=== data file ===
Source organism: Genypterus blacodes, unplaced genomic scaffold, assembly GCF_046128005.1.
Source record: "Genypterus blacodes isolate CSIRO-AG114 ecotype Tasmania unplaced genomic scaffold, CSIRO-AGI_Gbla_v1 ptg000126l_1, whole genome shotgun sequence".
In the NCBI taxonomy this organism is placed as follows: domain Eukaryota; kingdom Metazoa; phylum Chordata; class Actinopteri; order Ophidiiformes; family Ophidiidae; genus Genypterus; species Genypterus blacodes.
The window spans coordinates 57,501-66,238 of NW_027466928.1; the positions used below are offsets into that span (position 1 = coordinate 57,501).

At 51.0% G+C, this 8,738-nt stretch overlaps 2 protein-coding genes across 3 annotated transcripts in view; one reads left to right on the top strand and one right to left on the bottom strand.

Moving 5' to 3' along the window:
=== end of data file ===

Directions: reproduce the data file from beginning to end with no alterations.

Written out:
Source organism: Genypterus blacodes, unplaced genomic scaffold, assembly GCF_046128005.1.
Source record: "Genypterus blacodes isolate CSIRO-AG114 ecotype Tasmania unplaced genomic scaffold, CSIRO-AGI_Gbla_v1 ptg000126l_1, whole genome shotgun sequence".
In the NCBI taxonomy this organism is placed as follows: domain Eukaryota; kingdom Metazoa; phylum Chordata; class Actinopteri; order Ophidiiformes; family Ophidiidae; genus Genypterus; species Genypterus blacodes.
The window spans coordinates 57,501-66,238 of NW_027466928.1; the positions used below are offsets into that span (position 1 = coordinate 57,501).

At 51.0% G+C, this 8,738-nt stretch overlaps 2 protein-coding genes across 3 annotated transcripts in view; one reads left to right on the top strand and one right to left on the bottom strand.

Moving 5' to 3' along the window: